Convert Windows GUI to Linux GUI

This is a discussion on Convert Windows GUI to Linux GUI within the Linux Programming forums, part of the Platform Specific Boards category; If you have two different drives then partition magic isn't even needed. Just boot up with the linux cd and ...

  1. #16
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    If you have two different drives then partition magic isn't even needed. Just boot up with the linux cd and use cfdisk to partition your new drive.
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  2. #17
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    The instaler in most distros will allow you to partition the disk and make filesystems on it as you wish.
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  3. #18
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    >> If you have two different drives then partition magic isn't even needed. Just boot up with the linux cd and use cfdisk to partition your new drive.

    Actually what I would recommend, is using partition magic. From windows, setup your linux partitions, formating them does not matter just make a linux partition. If you are going to make only one you should make it around 5 gigs and you can just hit install everything on the installer. You will also need a swap partition. PM has this option also, just make one around 512 mb. That will do it. Then boot off your linux install disks, and when the installer asks you for partitions you should be able to clearly see your linux partition you created. It will ask you to choose a format for the hds, I personally prefer ReiserFS over Ext3, but there is little difference for what you are doing so either will be fine. Just dont choose Ext2 if it is still and option. From the installer you will have to select a boot loader, depending on distro you will choose Lilo, or GRUB. The installer should ask you if you want to install a loader, you do.

    I suggest using part magic because we are dealing with a beginner guys, running off a boot cd, mounting drive and partitions with cfdisk are good. That is of course what I also do. But did you do that on your first install? And if you did, was it done right.

    >> The instaler in most distros will allow you to partition the disk and make filesystems on it as you wish.

    This is also true, however depending on which distro you go with, you may or may not get a quality partitioning tool. To do it from windows would be alot more familiar to a windows user, cutting down on the chance of error. Also when booted in windows there is no question of which hd is which.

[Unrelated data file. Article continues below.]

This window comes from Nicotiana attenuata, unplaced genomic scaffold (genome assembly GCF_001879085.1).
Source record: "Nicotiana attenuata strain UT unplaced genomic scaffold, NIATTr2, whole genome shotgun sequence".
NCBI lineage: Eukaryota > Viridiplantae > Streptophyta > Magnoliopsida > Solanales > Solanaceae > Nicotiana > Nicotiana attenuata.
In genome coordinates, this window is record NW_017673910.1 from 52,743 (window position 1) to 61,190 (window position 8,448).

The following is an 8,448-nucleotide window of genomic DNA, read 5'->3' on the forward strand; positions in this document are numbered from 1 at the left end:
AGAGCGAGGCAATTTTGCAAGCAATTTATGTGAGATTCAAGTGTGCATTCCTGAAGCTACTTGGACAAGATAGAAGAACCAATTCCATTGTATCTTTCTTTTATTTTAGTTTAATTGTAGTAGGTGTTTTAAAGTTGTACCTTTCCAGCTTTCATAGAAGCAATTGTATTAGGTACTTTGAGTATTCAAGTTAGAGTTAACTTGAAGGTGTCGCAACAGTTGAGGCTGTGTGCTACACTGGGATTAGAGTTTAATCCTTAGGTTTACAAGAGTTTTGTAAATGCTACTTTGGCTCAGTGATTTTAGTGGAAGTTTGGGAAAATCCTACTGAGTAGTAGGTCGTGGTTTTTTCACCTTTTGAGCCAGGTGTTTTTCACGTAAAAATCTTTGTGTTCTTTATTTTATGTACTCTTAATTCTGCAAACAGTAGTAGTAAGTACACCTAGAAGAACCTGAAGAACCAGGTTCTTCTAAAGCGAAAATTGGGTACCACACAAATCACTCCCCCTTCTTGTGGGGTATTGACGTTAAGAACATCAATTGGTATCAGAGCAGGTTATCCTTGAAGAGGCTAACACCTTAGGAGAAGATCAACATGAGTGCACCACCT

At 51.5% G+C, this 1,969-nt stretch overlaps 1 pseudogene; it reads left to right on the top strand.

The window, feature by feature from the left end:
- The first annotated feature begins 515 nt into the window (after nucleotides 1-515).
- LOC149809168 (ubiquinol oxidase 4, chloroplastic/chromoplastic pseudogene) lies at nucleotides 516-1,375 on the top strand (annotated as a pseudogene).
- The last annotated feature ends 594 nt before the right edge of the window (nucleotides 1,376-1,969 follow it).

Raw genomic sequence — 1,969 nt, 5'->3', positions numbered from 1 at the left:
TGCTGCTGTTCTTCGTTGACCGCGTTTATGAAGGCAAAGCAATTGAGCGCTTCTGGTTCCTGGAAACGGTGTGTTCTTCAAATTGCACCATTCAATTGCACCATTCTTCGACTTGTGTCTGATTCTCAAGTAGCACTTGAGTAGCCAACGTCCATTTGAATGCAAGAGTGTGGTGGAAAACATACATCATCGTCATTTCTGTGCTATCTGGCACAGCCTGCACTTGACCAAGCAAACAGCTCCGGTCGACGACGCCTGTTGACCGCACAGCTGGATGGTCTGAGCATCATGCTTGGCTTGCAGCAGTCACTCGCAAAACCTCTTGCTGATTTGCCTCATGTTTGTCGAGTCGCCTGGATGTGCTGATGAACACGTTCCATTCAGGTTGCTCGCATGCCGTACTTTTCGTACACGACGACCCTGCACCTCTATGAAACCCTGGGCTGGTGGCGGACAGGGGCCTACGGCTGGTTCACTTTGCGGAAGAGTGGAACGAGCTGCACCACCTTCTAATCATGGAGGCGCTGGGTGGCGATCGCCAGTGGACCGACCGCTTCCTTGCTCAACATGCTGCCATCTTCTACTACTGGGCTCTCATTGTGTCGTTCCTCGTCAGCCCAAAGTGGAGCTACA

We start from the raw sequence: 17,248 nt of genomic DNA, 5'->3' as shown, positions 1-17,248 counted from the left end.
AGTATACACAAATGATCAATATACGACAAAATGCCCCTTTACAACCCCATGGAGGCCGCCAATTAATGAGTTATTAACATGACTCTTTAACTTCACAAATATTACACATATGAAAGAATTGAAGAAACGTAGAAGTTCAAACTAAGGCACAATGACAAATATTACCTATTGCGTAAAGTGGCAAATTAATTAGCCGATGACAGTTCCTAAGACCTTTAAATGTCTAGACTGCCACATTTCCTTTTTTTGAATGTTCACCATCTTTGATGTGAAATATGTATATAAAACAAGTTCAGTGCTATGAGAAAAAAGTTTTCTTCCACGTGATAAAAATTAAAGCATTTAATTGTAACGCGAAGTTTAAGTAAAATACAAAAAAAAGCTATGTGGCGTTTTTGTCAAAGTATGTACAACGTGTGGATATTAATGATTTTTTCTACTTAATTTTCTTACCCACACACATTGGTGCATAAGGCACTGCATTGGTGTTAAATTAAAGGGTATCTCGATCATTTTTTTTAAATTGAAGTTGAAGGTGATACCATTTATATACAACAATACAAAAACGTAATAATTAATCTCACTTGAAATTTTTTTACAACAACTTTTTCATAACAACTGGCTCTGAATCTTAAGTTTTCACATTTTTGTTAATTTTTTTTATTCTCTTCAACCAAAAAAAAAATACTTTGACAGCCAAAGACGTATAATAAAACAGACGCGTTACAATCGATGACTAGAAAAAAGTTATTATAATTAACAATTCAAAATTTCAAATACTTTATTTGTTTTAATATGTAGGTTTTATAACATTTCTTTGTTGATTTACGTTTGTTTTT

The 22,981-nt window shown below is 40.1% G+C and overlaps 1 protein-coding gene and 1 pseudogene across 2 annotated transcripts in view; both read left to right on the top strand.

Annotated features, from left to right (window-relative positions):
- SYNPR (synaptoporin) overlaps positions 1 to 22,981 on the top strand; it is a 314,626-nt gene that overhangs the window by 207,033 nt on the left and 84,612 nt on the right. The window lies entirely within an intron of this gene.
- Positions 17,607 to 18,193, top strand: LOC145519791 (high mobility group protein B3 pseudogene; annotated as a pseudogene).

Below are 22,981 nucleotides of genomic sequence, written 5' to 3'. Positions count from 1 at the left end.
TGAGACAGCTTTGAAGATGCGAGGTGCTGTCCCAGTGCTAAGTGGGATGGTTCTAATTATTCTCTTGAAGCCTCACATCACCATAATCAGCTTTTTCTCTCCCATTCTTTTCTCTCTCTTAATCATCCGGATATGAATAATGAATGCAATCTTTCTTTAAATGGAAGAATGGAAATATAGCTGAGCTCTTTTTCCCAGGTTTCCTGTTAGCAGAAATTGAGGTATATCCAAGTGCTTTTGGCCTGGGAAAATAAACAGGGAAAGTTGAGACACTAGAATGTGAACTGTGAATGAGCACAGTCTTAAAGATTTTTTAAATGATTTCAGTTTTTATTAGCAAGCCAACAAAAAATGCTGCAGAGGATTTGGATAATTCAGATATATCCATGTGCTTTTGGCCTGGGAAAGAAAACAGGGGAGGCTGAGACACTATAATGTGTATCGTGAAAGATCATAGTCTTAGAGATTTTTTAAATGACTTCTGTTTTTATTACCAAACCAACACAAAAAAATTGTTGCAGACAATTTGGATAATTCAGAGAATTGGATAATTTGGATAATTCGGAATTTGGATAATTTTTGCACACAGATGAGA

again, beginner info. gotta start somewhere.

    hth

  4. #19
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    oh and by the way -=SoKrA=- .. you have 420 posts.. that is awesome...


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  5. #20
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    >Also when booted in windows there is no question of which hd is which.

    Windows won't show the Linux partitions because it can't understand them, so it won't really matter for it and for Linux you just have to look at its name to see where it's connected (which IDE channel and master/slave).

    As for distro partitoners, I liked the Mandrake (now Mandriva) one. It was graphical so it was easy to visualize how the HD was partitioned.

    And yes, my postcount is $ANSWER_TO_EVERYTHING * 10, but it doesn't work with bit-shifting, so I don't think it counts as anything.
    SoKrA-BTS "Judge not the program I made, but the one I've yet to code"
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  6. #21
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    >> Windows won't show the Linux partitions because it can't understand them, so it won't really matter for it and for Linux you just have to look at its name to see where it's connected (which IDE channel and master/slave).


    I was referring to viewing them in partition magic, which will handle the linux paritions. but yes you are right windows wont show them in my computer. I just thought that it would be easier to do it from windows, since it is possible. I guess Mandrakes may be just as good? I havent used anything other than Slack for 5 or 6 years so I guess I havent seen the latest improvements... Just when it is my data, even though I love linux, when it comes to working with windows partitions (esp NTFS) I would rather use a quality native windows program, such as PM, if possible.

  7. #22
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    With NTFS you really want to use Windows at the moment. I've had problems with FAT32 partition-resizing under Linux as well. The partition was very fragmented, so there was data at the end, and I forced a resize and lost the whole Documents and Settings folder.

    The partitioner isn't anything new, Mandrake 9.0/1 had this and I really like it. Now I normally use Debian or SuSE so I don't get it. Mandriva will probably have them.

    I like partitonmagic. It's got a nice interface and you should use it if you think you'll be more confortable with it.
    SoKrA-BTS "Judge not the program I made, but the one I've yet to code"
    I say what I say, I mean what I mean.
    IDE: emacs + make + gcc and proud of it.

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